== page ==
This column originally appeared on Real Money Pro at 8:40 a.m. EDT on July 23.A month ago, I was speaking to the legendary Ira Harris (one of the most influential Wall Streeters extant back in the day when he ran Salomon Brothers' Chicago office), who mentioned that he could not remember a time during his investment career when there was so much uncertainty as there is now. In other words, there exists, as Sir John Mauldin points out in his commentary this week, more than the usual lurking "lions in the grass" (and in the open fields) these days.
In the economic sphere an act, a habit, an institution, a law produces not only one effect, but a series of effects. Of these effects, the first alone is immediate; it appears simultaneously with its cause; it is seen. The other effects emerge only subsequently; they are not seen; we are fortunate if we foresee them.There is only one difference between a bad economist and a good one: the bad economist confines himself to the visible effect; the good economist takes into account both the effect that can be seen and those effects that must be foreseen.Yet this difference is tremendous; for it almost always happens that when the immediate consequence is favorable, the later consequences are disastrous, and vice versa. Whence it follows that the bad economist pursues a small present good that will be followed by a great evil to come, while the good economist pursues a great good to come, at the risk of a small present evil. -- From "That Which Is Seen and That Which Is Unseen," an 1850 essay by Frédéric Bastiat (hat tip John Mauldin)As John wrote over the weekend, most lions are readily seen -- they are known, in front of us and are usually anticipated. The lions in the grass and their distant cousins, the more random black swans, which have been spotted with a frightening frequency over the past decade, however, are not readily foreseen -- those are the scariest and the most market-upsetting. They spring upon us suddenly, unexpectedly (and some of them even inhabit my annual surprises lists), sometimes taking off an arm or a leg or causing our investment portfolio to plummet in value. While those lions in the grass are grazing somewhere -- one possible grass inhabitant might be the adverse implications of the current U.S. drought -- let's review the visible lions that limit the upside and the downside to the U.S. stock market.
Core Market Challenges That Limit Upside
More than at any other time in history, mankind faces a crossroads. One path leads to despair and utter hopelessness. The other, to total extinction. Let us pray we have the wisdom to choose correctly. I speak, by the way, not with any sense of futility, but with a panicky conviction of the absolute meaninglessness of existence that could easily be misinterpreted as pessimism. It is not. It is merely a healthy concern for the predicament of modern man. -- Woody AllenFundamentals: Top-line growth is moderating, and there is a limit to how long corporate profit growth (and margins) can be sustained. The U.S. bond market is delivering a more bearish economic vision than the U.S. stock market. While the U.S. economy stands tall relative to the other developed economies, any realtor will tell you not to buy the best house in a bad neighborhood. Eurozone: These ferocious lions are running amok in Europe. They represent the greatest threat to the well-being of the equity markets. Last week, in a vote of no confidence, the euro has hit a two-year low against the U.S. dollar. Central banks: With interest rates near zero, U.S. monetary policy is waning in its influence and could be pushing on a string.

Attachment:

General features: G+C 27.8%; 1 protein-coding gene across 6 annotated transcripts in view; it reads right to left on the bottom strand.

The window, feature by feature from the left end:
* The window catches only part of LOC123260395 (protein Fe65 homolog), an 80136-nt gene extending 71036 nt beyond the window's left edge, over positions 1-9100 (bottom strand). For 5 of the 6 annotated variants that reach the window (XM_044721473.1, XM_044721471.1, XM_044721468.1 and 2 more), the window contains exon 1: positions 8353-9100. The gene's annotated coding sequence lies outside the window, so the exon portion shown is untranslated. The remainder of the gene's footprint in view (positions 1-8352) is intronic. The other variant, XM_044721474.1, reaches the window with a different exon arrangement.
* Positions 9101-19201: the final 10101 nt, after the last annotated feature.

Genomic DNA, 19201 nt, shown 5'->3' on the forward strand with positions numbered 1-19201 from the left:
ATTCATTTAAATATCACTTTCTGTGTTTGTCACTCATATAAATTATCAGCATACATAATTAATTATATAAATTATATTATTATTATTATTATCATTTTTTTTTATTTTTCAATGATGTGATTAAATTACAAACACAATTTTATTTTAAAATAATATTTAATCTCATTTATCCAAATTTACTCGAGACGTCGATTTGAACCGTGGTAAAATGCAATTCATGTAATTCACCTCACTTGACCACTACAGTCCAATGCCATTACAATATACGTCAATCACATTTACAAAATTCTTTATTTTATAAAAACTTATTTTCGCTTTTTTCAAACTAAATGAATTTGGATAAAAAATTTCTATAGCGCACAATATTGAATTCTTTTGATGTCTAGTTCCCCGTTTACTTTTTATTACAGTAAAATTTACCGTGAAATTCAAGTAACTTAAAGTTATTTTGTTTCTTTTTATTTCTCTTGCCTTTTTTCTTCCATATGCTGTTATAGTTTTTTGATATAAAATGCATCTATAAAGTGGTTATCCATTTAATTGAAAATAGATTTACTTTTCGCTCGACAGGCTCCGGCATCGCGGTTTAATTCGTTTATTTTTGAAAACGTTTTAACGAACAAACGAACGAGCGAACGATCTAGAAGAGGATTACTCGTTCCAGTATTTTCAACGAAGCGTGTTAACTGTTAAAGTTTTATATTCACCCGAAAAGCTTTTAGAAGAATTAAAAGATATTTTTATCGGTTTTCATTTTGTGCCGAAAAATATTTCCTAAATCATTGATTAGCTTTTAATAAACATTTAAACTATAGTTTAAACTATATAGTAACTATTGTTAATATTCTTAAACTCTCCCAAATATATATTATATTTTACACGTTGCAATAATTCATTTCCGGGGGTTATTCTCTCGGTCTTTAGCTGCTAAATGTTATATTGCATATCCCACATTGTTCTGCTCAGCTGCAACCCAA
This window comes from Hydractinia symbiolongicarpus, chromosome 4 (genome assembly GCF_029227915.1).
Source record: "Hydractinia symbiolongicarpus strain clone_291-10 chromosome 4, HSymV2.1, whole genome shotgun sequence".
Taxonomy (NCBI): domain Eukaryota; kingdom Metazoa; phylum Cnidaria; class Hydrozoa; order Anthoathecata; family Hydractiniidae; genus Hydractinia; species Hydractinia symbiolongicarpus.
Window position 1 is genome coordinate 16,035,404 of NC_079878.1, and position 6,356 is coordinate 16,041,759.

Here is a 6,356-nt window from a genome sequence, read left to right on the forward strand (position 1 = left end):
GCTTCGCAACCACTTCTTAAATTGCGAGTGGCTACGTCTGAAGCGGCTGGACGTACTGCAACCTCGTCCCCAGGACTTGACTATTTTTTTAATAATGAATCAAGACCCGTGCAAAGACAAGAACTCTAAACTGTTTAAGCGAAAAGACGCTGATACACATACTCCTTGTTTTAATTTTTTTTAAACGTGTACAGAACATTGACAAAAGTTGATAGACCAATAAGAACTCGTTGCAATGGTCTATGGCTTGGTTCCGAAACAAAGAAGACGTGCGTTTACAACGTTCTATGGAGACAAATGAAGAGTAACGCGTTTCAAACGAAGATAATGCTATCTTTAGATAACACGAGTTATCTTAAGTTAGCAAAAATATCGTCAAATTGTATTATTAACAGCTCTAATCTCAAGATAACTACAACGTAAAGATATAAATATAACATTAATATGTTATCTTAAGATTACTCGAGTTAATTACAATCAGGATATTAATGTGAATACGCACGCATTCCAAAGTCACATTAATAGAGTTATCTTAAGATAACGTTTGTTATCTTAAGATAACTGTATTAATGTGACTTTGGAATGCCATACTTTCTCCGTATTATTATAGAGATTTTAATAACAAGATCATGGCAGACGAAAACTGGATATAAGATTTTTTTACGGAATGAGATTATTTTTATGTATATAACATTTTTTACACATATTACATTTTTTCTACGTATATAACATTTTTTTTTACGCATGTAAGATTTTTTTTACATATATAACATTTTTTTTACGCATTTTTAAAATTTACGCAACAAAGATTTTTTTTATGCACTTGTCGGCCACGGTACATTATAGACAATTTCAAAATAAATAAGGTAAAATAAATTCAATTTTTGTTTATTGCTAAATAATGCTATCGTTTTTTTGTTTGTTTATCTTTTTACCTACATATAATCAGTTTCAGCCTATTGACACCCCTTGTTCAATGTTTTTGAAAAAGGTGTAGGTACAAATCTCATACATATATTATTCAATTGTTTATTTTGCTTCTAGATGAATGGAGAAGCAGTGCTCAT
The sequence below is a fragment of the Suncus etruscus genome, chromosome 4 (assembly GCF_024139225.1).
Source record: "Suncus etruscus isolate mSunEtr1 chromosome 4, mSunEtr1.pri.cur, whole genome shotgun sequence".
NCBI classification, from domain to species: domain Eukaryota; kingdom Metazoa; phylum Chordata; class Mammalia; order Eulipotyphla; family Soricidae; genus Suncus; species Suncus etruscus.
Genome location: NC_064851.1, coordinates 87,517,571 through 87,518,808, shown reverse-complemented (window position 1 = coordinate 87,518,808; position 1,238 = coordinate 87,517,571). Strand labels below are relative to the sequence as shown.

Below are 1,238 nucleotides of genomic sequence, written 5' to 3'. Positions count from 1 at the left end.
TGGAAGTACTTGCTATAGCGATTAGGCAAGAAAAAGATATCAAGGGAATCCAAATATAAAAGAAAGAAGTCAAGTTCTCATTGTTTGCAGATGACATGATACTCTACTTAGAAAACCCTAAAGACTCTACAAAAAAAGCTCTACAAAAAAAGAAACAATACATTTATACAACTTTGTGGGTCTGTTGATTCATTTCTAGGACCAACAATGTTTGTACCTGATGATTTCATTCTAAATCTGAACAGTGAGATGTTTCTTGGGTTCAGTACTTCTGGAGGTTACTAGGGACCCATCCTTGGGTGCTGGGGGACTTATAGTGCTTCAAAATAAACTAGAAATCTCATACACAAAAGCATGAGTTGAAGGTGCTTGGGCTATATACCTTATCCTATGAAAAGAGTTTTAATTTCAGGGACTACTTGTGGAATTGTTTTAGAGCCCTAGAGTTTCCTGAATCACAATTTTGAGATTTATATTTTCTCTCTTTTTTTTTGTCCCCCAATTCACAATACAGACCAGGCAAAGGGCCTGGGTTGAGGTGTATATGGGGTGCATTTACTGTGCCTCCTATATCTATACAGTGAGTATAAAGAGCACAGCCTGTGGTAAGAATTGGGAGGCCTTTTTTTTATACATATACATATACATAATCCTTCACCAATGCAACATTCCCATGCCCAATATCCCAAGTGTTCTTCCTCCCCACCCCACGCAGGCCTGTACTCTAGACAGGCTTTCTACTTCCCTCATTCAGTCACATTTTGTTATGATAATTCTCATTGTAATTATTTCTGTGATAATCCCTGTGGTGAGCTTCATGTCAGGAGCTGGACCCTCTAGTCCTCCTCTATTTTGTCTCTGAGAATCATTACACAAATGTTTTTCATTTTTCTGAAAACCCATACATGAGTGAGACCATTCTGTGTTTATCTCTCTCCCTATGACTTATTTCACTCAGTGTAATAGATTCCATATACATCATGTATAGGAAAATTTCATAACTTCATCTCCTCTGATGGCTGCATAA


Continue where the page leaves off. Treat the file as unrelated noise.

Core Market Positives That Limit Downside
"Disaster has a way of not happening." -- Byron Wien, vice chairman Blackstone Advisory PartnersFundamentals: Second-quarter 2012 results have failed to indicate that an imminent drop in corporate profits (or margins) will occur. Despite some falloff in the top line, corporations have controlled their fixed costs and continue to operate profitably even as the rate of global economic growth decelerates. Balance sheets are rock-solid, with reams of cash and liquidity. The CRB Index has fallen by nearly 15% from June, a tax cut to the consumer and a potential preserver of corporate margins. The residential real estate market has bottomed (in sales activity and price) and appears on the launch path of a durable, multiyear recovery. The U.S. stock market remains the best house in a questionable economic and investment neighborhood. Eurozone: Though not caged, these lions can still be domesticated by the region's central bankers and leaders through forceful policy. Most importantly, their whereabouts are well-known by the markets. Politics: While the fiscal cliff is feared, there might be upside to expectations as even our dysfunctional leaders must recognize that a repeat of August 2011 will crush business and consumer confidence, our markets and our economy. History shows that our leadership rises in times of crisis. (Let us hope that Senator Schumer and others are listening.) Central banks: A broad-based (and market-friendly) global easing promises to be with us for some time to come. Sentiment and expectations: Investor sentiment remains subdued, mired in a lost decade for stocks, the Great Decession and structural disequilibrium in the jobs market. Investor expectations have been dulled by the May 2010 flash crash, two large drawdowns (in 2000-2002 and 2008-2009) and numerous scandals (Madoff, Stanford, Peregrine, Lie-bor, etc.) and trading gaffes (at JPMorgan Chase ( JPM) and elsewhere). Retail investors and hedge-hoggers have de-risked. Large pension plans are skewed toward low- or no-yielding fixed income and have not yet balanced back into equities. Frightened by the past, these (anti-speculative) conditions suggest that, with so many turned off to equities (and turned on to fixed income), the pain trade is to the upside.